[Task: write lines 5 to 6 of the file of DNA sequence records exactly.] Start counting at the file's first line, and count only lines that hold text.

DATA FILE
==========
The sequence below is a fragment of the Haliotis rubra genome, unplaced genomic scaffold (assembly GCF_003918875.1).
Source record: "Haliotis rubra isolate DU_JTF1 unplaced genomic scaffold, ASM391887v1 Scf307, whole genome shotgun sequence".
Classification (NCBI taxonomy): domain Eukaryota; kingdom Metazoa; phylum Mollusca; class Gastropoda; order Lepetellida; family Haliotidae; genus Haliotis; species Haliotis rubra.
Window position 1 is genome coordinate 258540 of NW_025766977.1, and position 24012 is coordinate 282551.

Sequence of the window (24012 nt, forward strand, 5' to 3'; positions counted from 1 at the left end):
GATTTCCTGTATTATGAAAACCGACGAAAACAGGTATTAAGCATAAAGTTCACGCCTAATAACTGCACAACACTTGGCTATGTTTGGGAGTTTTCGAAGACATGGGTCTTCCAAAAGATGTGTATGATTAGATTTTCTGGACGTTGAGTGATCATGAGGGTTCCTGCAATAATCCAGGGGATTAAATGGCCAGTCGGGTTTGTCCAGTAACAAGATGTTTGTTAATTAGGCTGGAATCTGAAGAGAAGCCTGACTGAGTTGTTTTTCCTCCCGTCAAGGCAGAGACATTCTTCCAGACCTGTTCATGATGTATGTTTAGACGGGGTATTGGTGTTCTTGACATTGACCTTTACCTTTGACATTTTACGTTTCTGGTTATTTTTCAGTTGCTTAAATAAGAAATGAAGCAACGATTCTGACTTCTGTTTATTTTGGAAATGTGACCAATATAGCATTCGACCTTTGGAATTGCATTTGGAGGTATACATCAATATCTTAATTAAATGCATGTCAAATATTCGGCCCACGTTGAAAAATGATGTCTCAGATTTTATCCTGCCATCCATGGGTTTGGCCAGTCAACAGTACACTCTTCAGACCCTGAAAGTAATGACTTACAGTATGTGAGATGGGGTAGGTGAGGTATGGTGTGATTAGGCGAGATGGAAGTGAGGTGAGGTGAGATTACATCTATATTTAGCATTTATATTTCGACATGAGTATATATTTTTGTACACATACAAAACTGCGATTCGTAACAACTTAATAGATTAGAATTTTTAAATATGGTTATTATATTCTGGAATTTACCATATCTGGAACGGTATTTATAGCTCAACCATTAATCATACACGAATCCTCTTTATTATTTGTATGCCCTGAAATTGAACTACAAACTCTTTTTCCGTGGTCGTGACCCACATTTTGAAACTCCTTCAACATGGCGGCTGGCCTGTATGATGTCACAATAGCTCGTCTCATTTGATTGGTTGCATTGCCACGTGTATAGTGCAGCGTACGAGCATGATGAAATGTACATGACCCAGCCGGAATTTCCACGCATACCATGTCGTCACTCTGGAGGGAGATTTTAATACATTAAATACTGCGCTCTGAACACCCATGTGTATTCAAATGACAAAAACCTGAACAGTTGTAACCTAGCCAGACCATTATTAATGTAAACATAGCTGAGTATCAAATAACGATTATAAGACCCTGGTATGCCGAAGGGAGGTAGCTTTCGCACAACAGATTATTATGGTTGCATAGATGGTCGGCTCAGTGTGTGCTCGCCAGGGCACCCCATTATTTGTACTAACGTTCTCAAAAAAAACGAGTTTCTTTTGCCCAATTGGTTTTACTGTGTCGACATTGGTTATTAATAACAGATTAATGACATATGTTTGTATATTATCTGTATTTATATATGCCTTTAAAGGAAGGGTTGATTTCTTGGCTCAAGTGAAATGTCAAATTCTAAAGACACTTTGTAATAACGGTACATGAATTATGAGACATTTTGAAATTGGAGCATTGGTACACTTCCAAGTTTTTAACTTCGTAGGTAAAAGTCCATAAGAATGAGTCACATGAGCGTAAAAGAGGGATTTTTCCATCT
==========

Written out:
Sequence of the window (24012 nt, forward strand, 5' to 3'; positions counted from 1 at the left end):
GATTTCCTGTATTATGAAAACCGACGAAAACAGGTATTAAGCATAAAGTTCACGCCTAATAACTGCACAACACTTGGCTATGTTTGGGAGTTTTCGAAGACATGGGTCTTCCAAAAGATGTGTATGATTAGATTTTCTGGACGTTGAGTGATCATGAGGGTTCCTGCAATAATCCAGGGGATTAAATGGCCAGTCGGGTTTGTCCAGTAACAAGATGTTTGTTAATTAGGCTGGAATCTGAAGAGAAGCCTGACTGAGTTGTTTTTCCTCCCGTCAAGGCAGAGACATTCTTCCAGACCTGTTCATGATGTATGTTTAGACGGGGTATTGGTGTTCTTGACATTGACCTTTACCTTTGACATTTTACGTTTCTGGTTATTTTTCAGTTGCTTAAATAAGAAATGAAGCAACGATTCTGACTTCTGTTTATTTTGGAAATGTGACCAATATAGCATTCGACCTTTGGAATTGCATTTGGAGGTATACATCAATATCTTAATTAAATGCATGTCAAATATTCGGCCCACGTTGAAAAATGATGTCTCAGATTTTATCCTGCCATCCATGGGTTTGGCCAGTCAACAGTACACTCTTCAGACCCTGAAAGTAATGACTTACAGTATGTGAGATGGGGTAGGTGAGGTATGGTGTGATTAGGCGAGATGGAAGTGAGGTGAGGTGAGATTACATCTATATTTAGCATTTATATTTCGACATGAGTATATATTTTTGTACACATACAAAACTGCGATTCGTAACAACTTAATAGATTAGAATTTTTAAATATGGTTATTATATTCTGGAATTTACCATATCTGGAACGGTATTTATAGCTCAACCATTAATCATACACGAATCCTCTTTATTATTTGTATGCCCTGAAATTGAACTACAAACTCTTTTTCCGTGGTCGTGACCCACATTTTGAAACTCCTTCAACATGGCGGCTGGCCTGTATGATGTCACAATAGCTCGTCTCATTTGATTGGTTGCATTGCCACGTGTATAGTGCAGCGTACGAGCATGATGAAATGTACATGACCCAGCCGGAATTTCCACGCATACCATGTCGTCACTCTGGAGGGAGATTTTAATACATTAAATACTGCGCTCTGAACACCCATGTGTATTCAAATGACAAAAACCTGAACAGTTGTAACCTAGCCAGACCATTATTAATGTAAACATAGCTGAGTATCAAATAACGATTATAAGACCCTGGTATGCCGAAGGGAGGTAGCTTTCGCACAACAGATTATTATGGTTGCATAGATGGTCGGCTCAGTGTGTGCTCGCCAGGGCACCCCATTATTTGTACTAACGTTCTCAAAAAAAACGAGTTTCTTTTGCCCAATTGGTTTTACTGTGTCGACATTGGTTATTAATAACAGATTAATGACATATGTTTGTATATTATCTGTATTTATATATGCCTTTAAAGGAAGGGTTGATTTCTTGGCTCAAGTGAAATGTCAAATTCTAAAGACACTTTGTAATAACGGTACATGAATTATGAGACATTTTGAAATTGGAGCATTGGTACACTTCCAAGTTTTTAACTTCGTAGGTAAAAGTCCATAAGAATGAGTCACATGAGCGTAAAAGAGGGATTTTTCCATCT